Efficient Market hypothesis – Does it Matter


 Investing in a market where people believe in efficiency is like playing bridge with someone who has been told it doesn’t do any good to look at the cards.

   Warren Buffet

In the second part of the Harry Potter movie series, namely “Harry Potter and the Chamber of Secrets”, there was a character, named Professor Gilderoy Lockhart, who was advertised as a Polymath, a master of everything, celebrated as the most efficient in all arts of magic. But in the end, he came out to be a fluke.

The reason I mentioned it here is to put up some limelight on the term “Efficiency”. Even Nicolas Léonard Sadi Carnot, the inventor of the infamous Carnot Engine, claimed that nothing can be 100% efficient.

Efficiency, the ability to achieve maximum productivity with minimum wasted effort or expense. Sounds cliche, isn’t it. But in the case of markets, this term evolves to get an uncanny origin. It refers to the coverage of all the relevant information available be speaker by the prices of stocks and securities.

So, are the stocks market efficient, and if they are, how do some people end up making a fortune by meticulous analysis, while some go back home with lesser than they invested ?.

Efficient Market Hypothesis – Too Good to be True!

We traders, in our long history of battle in the war field of the markets, have been continuously bombarded with the sales pitch from experts, claiming to have found out the holy grail model that guarantees investment success. You can have the possession of a low-risk high return portfolio using the secret strategy devised by them.

Although the probability of such strategies being devised isn’t zero, it is impossible that they will always work, considering they take into account an efficient market.

The question of Market’s efficiency plays a critical role in deciding the trading philosophy of a trader. If the markets are in fact, efficient, then a trader would diversify across a broad band of stocks and not trade often. They wouldn’t pick undervalued or overvalued shares and try to time the market.

Recommended Read:  Market hypothesis 

On the flip side, if you are an atheist to the concept of market efficiency, then your strategy will revolve around putting the ball in your court by exploiting the mistakes made in the markets. But with improper risk management, you might end up in far lower return than your Uncle who invested in an index fund.

As prevalent, it cannot be deducted with utmost security that one will subdue the another. We have to find a sweet spot in between both the philosophies to turn it to our advantage. Moreover, analyzing where and when there are market inefficiencies helps us in the far more prosaic task of picking investment strategies. In addition, market inefficiencies can provide the basis for screening the universe of stocks to come up with a subsample that is more likely to have undervalued stocks.

So is it Completely a Fluke?

Contrary to popular belief, market efficiency does not require that the market price should always be equal to true value. All it requires is that errors in the market price be unbiased. But it also disregards the very basis of making money out of the markets. That is, it follows that no group of investors should be able to consistently find undervalued or overvalued stocks using any investment strategy.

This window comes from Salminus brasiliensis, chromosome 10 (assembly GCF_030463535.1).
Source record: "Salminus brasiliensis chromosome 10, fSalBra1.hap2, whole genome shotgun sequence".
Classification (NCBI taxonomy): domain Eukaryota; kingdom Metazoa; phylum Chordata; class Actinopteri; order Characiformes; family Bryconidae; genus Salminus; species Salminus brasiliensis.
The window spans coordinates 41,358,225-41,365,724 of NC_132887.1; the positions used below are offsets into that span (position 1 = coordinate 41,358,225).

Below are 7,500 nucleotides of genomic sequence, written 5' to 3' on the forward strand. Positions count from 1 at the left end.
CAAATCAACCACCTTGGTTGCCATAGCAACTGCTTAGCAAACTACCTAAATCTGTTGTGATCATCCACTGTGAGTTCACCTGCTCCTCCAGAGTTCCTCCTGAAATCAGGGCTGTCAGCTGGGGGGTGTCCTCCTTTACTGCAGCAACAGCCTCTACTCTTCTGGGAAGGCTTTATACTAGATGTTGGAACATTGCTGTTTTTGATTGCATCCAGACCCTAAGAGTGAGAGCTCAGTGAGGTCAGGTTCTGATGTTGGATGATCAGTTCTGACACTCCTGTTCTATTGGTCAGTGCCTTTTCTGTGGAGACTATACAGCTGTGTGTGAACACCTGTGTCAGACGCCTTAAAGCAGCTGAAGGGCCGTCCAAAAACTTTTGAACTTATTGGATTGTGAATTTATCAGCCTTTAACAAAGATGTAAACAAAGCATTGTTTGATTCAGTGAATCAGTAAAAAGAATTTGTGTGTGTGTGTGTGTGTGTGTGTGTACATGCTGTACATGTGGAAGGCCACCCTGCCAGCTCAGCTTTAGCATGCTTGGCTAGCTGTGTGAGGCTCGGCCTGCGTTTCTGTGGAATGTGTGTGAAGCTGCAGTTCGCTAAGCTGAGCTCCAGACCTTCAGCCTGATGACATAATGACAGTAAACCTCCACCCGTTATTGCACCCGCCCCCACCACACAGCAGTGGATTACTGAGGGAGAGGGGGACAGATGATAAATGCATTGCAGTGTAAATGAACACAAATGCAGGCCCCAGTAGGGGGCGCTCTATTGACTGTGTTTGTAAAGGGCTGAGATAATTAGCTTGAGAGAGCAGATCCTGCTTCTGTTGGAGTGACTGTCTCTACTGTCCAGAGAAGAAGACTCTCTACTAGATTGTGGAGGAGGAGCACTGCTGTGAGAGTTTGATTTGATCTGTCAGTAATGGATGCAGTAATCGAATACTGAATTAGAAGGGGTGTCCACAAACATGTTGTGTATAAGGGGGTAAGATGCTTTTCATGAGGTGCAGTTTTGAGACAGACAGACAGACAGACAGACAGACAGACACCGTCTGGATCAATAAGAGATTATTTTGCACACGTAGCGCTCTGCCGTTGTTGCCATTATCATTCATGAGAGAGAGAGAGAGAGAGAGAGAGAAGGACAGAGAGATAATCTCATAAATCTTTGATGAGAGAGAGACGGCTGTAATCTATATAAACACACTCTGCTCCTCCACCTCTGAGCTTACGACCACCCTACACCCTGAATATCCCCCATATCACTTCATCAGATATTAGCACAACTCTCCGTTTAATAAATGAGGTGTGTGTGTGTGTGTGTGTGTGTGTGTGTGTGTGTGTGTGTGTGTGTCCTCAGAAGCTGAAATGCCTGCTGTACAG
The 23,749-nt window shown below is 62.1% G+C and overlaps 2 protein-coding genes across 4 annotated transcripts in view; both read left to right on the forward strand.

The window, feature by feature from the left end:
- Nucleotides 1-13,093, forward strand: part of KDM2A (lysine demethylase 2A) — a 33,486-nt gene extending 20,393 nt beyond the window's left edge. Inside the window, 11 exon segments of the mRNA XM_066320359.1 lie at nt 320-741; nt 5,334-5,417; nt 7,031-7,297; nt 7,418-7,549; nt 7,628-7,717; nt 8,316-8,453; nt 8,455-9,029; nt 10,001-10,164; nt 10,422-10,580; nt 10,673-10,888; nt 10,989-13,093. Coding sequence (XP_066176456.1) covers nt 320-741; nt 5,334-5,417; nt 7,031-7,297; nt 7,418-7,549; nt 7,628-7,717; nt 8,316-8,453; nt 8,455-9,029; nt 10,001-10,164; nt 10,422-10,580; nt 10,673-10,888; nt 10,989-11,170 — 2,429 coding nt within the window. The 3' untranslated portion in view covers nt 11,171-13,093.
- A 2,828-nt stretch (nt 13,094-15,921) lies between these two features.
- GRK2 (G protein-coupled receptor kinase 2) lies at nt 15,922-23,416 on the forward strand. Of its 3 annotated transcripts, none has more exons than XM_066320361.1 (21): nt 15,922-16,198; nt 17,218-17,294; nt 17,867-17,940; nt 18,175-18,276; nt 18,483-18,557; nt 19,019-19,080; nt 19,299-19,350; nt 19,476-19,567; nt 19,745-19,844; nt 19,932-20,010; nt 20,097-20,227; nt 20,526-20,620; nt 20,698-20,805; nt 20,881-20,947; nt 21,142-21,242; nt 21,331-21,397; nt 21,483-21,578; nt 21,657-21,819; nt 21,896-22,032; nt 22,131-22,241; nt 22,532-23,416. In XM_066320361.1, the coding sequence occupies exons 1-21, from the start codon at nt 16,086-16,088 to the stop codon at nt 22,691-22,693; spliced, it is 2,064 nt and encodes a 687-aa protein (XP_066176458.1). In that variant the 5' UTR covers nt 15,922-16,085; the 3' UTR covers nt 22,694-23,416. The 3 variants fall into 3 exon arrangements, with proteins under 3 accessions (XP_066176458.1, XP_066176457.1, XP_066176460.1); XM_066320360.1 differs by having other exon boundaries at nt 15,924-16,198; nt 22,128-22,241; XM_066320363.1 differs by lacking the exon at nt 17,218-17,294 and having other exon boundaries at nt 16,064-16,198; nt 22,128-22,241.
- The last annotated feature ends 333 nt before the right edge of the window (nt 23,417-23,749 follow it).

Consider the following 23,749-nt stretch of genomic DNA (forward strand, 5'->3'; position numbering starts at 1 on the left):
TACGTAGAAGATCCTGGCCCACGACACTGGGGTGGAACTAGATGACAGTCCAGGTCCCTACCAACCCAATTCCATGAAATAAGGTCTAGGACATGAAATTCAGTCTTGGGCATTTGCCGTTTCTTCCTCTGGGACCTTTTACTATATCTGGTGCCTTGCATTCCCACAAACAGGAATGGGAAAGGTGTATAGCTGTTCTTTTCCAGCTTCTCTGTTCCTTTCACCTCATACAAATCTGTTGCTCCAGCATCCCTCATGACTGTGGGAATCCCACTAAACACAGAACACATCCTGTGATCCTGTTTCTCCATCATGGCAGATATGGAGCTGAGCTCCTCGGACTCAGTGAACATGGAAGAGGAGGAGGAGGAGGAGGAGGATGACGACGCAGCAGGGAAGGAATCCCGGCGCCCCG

It is extremely unlikely that all markets are efficient to all investors at every tick of the clock. If it had been so, then no group of investors should have been able to consistently beat the market by exploiting its imperfections.

Should the Grace of Efficient Markets be Showered Upon You?

The claims of EMH (Efficient Market Hypothesis) makes it impossible for investors to either purchase undervalued stocks or sell stocks for inflated prices. As such, it should be impossible to outperform the overall market through expert stock selection or market timing. But, considering the words of biggies of this domain, an efficient market is still a hypothesis and not a theoretical concept.

 I am not well qualified to criticize the efficient market hypothesis because as a market participant, I considered them so unrealistic that I never bothered to study them.

        George Soros.

Assuming an equilibrium in the finance market, EMH completely defies the idea of making wealth via markets. Even after 57 years of its conception, it is still regarded as a hypothesis in most of the books. Researchers usually claim that if EMH would have held true, then most of the traders had been crippled in generating any alpha. Even from a historical point of view, EMH is unable to hold its accountability, because it assumes a state of equilibrium in the market. But we all have witnessed the history otherwise, isn’t it?

Efficient Market hypothesis

Nothing Changes, if Nothing Changes

Market Efficiency turns out to be hypothetical. It might hold true in the same world where evolution never happened and humans are still apes. But contrarily, it is not completely useless. It can provide a financial description of the markets.
Sadly, it is inevident because it does not provide any testable condition of the financial market. So traders, always are geared up, do hardcore research and remember, the power is in you, you just have to invoke it at the right time.

 In theory, theory and practice are same, in practice, they are not.

Yogi Berra


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